Tuesday, October 17, 2006

The Music Gods

In my previous article, I discussed the list of top 885 artists ever (across all genres) being conducted by WXPN in Philadelphia (see here). I was fairly bothered by the staff picks, because I believe that people working for a radio station have a moral responsibility to be intelligent about their industry – and putting Guster or Los Lobos as a top 10 artist ever is pretty irresponsible to me.

All that being said, I’ve been engaged in a few good dialogues of the course of the last few days to actually answer the question for myself – who are the top 10 artists of all time? As we progressed, I realized that having a numbered, ranked, list is not very meaningful. When it comes down to it, does it really mean much that Beethoven was better or worse than Bach? All that really matters is to understand that they were 2 of the greats in the stadium of music. With that, I decided that it’s more practical to create a categorized list rather than an indexed list – call it “the immortals”. This should be a list of manageable size, say, 15-20 artists tops, that when all is said and done, if asked to name 15 of the greatest music artists in the time period of 1600-today, these are the names you would throw out.

In order to construct this set, it’s important to understand the factors that lead someone to garner consideration. To me, there are a variety of these factors that comprise an immortal, including (but not limited to): influence over others, innovation of music, mastery of performance, mastery of composition, cultural impact, and overcoming challenges doing so. Generally, the ability to progress music (make musical “leaps”) and your mastery of composition and performance are weighted the heaviest in the overall picture. I’m hoping that the reasoning behind that is obvious – it all comes down to how good a musician you were and what impact you left behind to the world of music.

What does “overcoming challenges” mean? In some cases, it’s as big as deprivation of senses, such as hearing (Beethoven) or sight (Ray Charles or Stevie Wonder). In other cases, it could be racism, poverty, or other factors preventing their music from being distributed to wider audiences. Do any of these really affect the music itself? Not necessarily, but when you’re thinking about a consummate artist, you realize that ability to create good music is important, but doing so against odds demonstrates an even higher level of connection with the craft. Please understand, though, that what is key is that this music that was produced “against the odds” has to have been on the highest order. If Beethoven composed “average” music, I wouldn’t give him bonus points simply for being deaf. These “challenges” factor in only after you’ve already shown worth in the other categories.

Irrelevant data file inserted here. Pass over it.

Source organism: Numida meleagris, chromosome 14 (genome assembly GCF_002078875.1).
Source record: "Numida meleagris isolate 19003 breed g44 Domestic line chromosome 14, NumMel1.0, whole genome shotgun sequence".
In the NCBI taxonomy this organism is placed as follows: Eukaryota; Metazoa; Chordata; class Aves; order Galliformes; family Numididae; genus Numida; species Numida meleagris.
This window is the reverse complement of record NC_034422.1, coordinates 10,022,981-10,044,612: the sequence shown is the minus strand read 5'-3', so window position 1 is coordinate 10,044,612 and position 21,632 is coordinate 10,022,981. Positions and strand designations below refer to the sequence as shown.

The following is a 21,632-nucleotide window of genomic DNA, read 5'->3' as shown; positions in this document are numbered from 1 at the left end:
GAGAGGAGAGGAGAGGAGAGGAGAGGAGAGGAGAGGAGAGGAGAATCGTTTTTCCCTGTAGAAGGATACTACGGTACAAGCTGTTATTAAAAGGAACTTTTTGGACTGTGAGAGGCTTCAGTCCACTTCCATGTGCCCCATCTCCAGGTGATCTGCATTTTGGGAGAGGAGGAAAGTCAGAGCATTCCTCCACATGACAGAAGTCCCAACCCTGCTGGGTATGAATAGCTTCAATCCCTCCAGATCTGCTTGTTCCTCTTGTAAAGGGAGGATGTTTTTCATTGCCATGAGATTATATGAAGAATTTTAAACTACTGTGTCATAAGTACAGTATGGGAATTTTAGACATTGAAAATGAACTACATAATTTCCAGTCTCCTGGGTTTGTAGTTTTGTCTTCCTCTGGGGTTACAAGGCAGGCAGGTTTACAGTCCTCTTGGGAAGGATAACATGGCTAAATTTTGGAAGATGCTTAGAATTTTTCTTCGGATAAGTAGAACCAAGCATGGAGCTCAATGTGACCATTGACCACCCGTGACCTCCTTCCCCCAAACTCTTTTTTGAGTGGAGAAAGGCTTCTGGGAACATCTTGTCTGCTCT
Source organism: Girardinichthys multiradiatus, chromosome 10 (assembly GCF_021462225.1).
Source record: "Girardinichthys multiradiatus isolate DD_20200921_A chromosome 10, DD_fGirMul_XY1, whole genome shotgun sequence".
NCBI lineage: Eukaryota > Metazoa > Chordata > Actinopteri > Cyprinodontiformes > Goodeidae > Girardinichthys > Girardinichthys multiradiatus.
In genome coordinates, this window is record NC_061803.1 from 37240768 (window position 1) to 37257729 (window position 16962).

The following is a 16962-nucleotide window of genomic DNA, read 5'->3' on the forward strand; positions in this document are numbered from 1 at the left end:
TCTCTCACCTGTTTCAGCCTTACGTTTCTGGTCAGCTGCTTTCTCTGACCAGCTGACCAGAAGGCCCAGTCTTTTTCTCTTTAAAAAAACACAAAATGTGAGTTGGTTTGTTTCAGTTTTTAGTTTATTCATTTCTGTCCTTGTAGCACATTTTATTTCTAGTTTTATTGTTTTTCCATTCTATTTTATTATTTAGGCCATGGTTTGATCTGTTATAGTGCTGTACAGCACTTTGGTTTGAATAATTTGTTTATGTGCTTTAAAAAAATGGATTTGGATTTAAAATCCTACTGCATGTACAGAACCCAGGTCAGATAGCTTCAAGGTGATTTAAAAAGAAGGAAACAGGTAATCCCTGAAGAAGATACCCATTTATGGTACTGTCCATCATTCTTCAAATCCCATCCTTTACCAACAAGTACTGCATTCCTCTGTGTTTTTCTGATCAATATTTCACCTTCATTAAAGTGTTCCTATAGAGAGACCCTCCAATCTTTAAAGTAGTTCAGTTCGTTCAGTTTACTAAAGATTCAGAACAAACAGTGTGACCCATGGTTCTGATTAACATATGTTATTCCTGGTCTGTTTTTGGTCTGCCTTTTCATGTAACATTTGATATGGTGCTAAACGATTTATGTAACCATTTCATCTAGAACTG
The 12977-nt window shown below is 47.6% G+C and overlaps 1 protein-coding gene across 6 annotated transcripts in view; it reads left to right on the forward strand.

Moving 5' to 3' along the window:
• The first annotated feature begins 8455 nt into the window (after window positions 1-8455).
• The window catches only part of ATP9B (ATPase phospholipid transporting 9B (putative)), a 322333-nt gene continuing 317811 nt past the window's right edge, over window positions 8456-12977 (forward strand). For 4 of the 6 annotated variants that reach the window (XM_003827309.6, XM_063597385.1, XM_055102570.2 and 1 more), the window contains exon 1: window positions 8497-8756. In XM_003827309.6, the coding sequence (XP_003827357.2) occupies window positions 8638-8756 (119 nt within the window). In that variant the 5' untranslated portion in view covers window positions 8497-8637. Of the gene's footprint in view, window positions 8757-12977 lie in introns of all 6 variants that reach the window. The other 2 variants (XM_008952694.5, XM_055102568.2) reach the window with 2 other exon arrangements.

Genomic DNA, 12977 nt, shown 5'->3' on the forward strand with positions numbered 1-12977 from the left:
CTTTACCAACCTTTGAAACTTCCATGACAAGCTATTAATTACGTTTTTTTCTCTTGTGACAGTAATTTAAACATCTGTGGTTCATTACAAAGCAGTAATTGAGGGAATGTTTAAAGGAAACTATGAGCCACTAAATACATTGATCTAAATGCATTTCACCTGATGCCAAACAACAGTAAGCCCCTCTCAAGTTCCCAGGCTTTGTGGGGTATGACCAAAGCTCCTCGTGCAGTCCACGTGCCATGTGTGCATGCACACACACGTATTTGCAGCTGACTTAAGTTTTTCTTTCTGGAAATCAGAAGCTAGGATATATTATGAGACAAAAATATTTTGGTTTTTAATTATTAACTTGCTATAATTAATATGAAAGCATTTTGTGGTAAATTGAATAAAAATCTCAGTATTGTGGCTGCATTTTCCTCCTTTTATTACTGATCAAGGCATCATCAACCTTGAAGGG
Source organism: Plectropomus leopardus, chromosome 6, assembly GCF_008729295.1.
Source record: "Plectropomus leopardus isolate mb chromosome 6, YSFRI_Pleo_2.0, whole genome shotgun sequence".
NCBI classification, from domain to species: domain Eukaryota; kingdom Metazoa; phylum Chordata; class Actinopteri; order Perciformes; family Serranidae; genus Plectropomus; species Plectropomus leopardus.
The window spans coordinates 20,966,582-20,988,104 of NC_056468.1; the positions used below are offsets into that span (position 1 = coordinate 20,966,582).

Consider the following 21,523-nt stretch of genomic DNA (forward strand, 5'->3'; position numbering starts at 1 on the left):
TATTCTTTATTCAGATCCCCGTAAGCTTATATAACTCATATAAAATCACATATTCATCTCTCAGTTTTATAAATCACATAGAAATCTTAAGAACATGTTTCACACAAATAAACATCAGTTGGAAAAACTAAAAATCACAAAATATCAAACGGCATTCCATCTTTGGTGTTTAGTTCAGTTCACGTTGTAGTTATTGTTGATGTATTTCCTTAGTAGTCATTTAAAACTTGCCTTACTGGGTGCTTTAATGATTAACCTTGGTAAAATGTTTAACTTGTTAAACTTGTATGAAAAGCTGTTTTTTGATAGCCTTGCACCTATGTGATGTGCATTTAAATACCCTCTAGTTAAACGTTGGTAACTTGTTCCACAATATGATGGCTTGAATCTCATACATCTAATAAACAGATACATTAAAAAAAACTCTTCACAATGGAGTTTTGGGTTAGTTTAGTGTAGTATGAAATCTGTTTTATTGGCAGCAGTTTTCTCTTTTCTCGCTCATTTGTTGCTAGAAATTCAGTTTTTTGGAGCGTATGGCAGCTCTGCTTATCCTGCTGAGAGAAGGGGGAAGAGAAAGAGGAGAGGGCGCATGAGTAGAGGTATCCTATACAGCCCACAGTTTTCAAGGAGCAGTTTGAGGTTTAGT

I apologize in advance, but I’m not going to go into detail about why I put each of the below into the arena. For most, it should be obvious.

The Immortals
Johann Sebastian Bach (classical)
Ludwig Van Beethoven (classical)
Wolfgang Amadeus Mozart (classical)
Duke Ellington (jazz)
Miles Davis (jazz)
Billie Holiday (jazz)
Marvin Gaye (r&b)
Ray Charles (r&b)
Stevie Wonder (r&b)
The Beatles (rock)
Bob Dylan (rock, folk)
Jimi Hendrix (rock)
Black Sabbath (hard rock)
Led Zeppelin (hard rock)
Hank Williams (country)
Bob Marley (reggae)
Robert Johnson (blues)
Public Enemy (rap, hip-hop)
Johnny Cash (country)
BB King (blues)
Elvis Presley (rock, pop)


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